Company Watch - Lockheed Martin.
U.S. Air Force Chief of Staff Norton Schwartz said increasing production rates for the F-35 Joint Strike Fighter and developing the next-generation bomber are at the top of his wish list of projects to fund if the service had more money. Testifying before the House Armed Services Committee on the Air ForceOs USD 160.5 billion fiscal 2010 budget request May 19, Schwartz said service leaders felt they had enough tactical aircraft capability despite Defense Secretary Robert GatesO plans to halt F-22 Raptor procurement at 187 aircraft. The Air Force chief said the serviceOs leadership believed it was a Oprudent opportunity to accelerate the retirement of older aircraft.O The FY O10 budget calls for retiring 250 F-15s, F-16s and A-10s, enabling the Air Force to redistribute more than USD 3.5 billion over the next six years to modernize combat air forces into a Osmaller but more capable force,O Schwartz and Air Force Secretary Michael Donley told lawmakers in joint written testimony. Schwartz did say more money would make it easier and faster to upgrade remaining legacy aircraft and make modifications to the F-22 until the F-35 starts rolling off the line in large numbers. Schwartz said the Air Force would like to see F-35 production boosted to at least 80 aircraft and perhaps as many as 110 per year before the F-16s start retiring in large numbers reported AWST. May 20, 2009
Indonesia's president has vowed to increase the country's military budget, a promise that comes as the government faces pressure over the crash of an Indonesian Lockheed C-130 on 20 May that killed about 100 people. President Susilo Bambang Yudhoyono told local reporters in Jakarta today that once the Indonesian economy recovers from the global economic slump he will see to it that Indonesia's miliary budget is increased. Indonesia's defence minister, Juwono Sudarsono, has already complained publicly that the country's military budget is too low and that this has meant the air force is spending less on aircraft maintenance than it should. May 20, 2009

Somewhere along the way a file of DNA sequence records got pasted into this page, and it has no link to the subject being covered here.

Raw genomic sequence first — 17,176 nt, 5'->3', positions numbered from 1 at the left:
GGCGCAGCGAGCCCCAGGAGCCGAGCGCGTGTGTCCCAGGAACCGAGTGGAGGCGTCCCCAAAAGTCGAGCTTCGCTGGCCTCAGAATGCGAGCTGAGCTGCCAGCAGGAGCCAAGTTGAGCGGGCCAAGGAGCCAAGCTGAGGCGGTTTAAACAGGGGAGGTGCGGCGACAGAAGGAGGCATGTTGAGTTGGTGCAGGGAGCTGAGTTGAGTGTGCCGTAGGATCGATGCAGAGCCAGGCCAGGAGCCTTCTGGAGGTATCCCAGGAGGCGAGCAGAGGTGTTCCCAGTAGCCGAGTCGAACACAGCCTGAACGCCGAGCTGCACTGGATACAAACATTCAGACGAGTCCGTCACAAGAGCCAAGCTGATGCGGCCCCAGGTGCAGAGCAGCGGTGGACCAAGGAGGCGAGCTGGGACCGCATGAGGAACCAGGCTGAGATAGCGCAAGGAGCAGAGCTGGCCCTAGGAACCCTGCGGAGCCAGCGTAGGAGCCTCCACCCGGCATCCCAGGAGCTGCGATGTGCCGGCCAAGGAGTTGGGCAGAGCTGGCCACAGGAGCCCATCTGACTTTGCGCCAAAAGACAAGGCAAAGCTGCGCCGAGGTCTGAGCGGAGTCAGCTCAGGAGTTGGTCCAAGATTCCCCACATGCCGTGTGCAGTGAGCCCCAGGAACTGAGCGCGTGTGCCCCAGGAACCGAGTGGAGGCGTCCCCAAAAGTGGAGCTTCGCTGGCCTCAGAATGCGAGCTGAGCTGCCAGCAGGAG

Early indications from the Pentagon's Mobility Capabilities Requirements Study suggest no need for additional strategic airlift beyond the funded procurements of re-engined C-5s and 205 C-17s already planned, says U.S. Air Force Chief of Staff Gen. Norton Schwartz. The 2005 Mobility Capabilities Study had suggested a requirement of roughly 300 strategic airlifters, and Schwartz says he sees "'no major shift in the demand signal." The 2005 study, however, was discredited in much of Washington as a budget-driven formality under former Defense Secretary Donald Rumsfeld, and a new study has been eagerly awaited. The new study is now under way, although official results are not expected until the fall. Unlike previous reviews, this study will take into account the requirements associated with increases in Army and Marine Corps end-strength, as well as the new U.S. Africa Command. Even if more strategic airlift is ultimately needed, Air Force Secretary Michael Donley says an independent study presents several options before considering a buy of additional C-17s, the only aircraft made at Boeing's Long Beach, Calif., plant. These include leasing additional Civil Reserve Air Fleet capacity, as well as re-engining all 111 C-5s. Now, the C-5 Reliability Enhancement and Re-engining Program (RERP) calls for modifying only 49 C-5Bs, two C-5Cs and one A model for test purposes. Boeing''USDs C-17 program has survived in recent years on congressional earmarks and international orders. The USAF also has nonetheless wished to retire its worst C-5s. May 18, 2009
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